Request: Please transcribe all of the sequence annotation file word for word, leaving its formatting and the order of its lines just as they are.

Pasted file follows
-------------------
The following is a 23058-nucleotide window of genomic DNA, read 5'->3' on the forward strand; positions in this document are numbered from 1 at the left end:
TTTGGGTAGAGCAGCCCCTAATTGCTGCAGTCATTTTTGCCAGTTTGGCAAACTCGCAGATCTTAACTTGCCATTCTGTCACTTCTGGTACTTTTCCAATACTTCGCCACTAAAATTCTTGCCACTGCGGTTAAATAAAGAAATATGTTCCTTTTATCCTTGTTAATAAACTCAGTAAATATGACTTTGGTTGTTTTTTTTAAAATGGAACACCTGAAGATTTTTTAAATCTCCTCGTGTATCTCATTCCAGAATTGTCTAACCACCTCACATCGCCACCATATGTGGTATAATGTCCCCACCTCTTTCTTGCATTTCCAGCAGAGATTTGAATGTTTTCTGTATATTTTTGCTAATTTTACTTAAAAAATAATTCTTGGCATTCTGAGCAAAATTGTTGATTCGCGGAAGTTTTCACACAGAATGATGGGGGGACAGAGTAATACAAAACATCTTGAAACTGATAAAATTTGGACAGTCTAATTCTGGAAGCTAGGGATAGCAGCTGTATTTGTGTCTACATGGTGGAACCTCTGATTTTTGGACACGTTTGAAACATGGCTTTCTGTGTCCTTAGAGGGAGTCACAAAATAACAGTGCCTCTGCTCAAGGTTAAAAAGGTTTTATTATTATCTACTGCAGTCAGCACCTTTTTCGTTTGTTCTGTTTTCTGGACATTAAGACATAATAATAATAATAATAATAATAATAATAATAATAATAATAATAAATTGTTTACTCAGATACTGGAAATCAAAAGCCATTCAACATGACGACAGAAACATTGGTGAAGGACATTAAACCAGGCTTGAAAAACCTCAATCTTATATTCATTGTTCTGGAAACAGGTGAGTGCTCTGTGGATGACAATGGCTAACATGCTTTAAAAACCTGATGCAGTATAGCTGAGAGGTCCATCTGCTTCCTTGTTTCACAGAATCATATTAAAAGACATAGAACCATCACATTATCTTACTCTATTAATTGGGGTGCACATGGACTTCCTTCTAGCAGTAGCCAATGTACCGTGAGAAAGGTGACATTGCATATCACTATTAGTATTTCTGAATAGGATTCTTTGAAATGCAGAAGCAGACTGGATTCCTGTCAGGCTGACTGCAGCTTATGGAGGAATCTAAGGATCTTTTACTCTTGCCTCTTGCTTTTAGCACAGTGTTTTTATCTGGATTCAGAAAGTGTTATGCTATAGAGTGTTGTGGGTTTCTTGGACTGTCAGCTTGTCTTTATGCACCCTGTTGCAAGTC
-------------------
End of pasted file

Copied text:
The following is a 23058-nucleotide window of genomic DNA, read 5'->3' on the forward strand; positions in this document are numbered from 1 at the left end:
TTTGGGTAGAGCAGCCCCTAATTGCTGCAGTCATTTTTGCCAGTTTGGCAAACTCGCAGATCTTAACTTGCCATTCTGTCACTTCTGGTACTTTTCCAATACTTCGCCACTAAAATTCTTGCCACTGCGGTTAAATAAAGAAATATGTTCCTTTTATCCTTGTTAATAAACTCAGTAAATATGACTTTGGTTGTTTTTTTTAAAATGGAACACCTGAAGATTTTTTAAATCTCCTCGTGTATCTCATTCCAGAATTGTCTAACCACCTCACATCGCCACCATATGTGGTATAATGTCCCCACCTCTTTCTTGCATTTCCAGCAGAGATTTGAATGTTTTCTGTATATTTTTGCTAATTTTACTTAAAAAATAATTCTTGGCATTCTGAGCAAAATTGTTGATTCGCGGAAGTTTTCACACAGAATGATGGGGGGACAGAGTAATACAAAACATCTTGAAACTGATAAAATTTGGACAGTCTAATTCTGGAAGCTAGGGATAGCAGCTGTATTTGTGTCTACATGGTGGAACCTCTGATTTTTGGACACGTTTGAAACATGGCTTTCTGTGTCCTTAGAGGGAGTCACAAAATAACAGTGCCTCTGCTCAAGGTTAAAAAGGTTTTATTATTATCTACTGCAGTCAGCACCTTTTTCGTTTGTTCTGTTTTCTGGACATTAAGACATAATAATAATAATAATAATAATAATAATAATAATAATAATAATAAATTGTTTACTCAGATACTGGAAATCAAAAGCCATTCAACATGACGACAGAAACATTGGTGAAGGACATTAAACCAGGCTTGAAAAACCTCAATCTTATATTCATTGTTCTGGAAACAGGTGAGTGCTCTGTGGATGACAATGGCTAACATGCTTTAAAAACCTGATGCAGTATAGCTGAGAGGTCCATCTGCTTCCTTGTTTCACAGAATCATATTAAAAGACATAGAACCATCACATTATCTTACTCTATTAATTGGGGTGCACATGGACTTCCTTCTAGCAGTAGCCAATGTACCGTGAGAAAGGTGACATTGCATATCACTATTAGTATTTCTGAATAGGATTCTTTGAAATGCAGAAGCAGACTGGATTCCTGTCAGGCTGACTGCAGCTTATGGAGGAATCTAAGGATCTTTTACTCTTGCCTCTTGCTTTTAGCACAGTGTTTTTATCTGGATTCAGAAAGTGTTATGCTATAGAGTGTTGTGGGTTTCTTGGACTGTCAGCTTGTCTTTATGCACCCTGTTGCAAGTC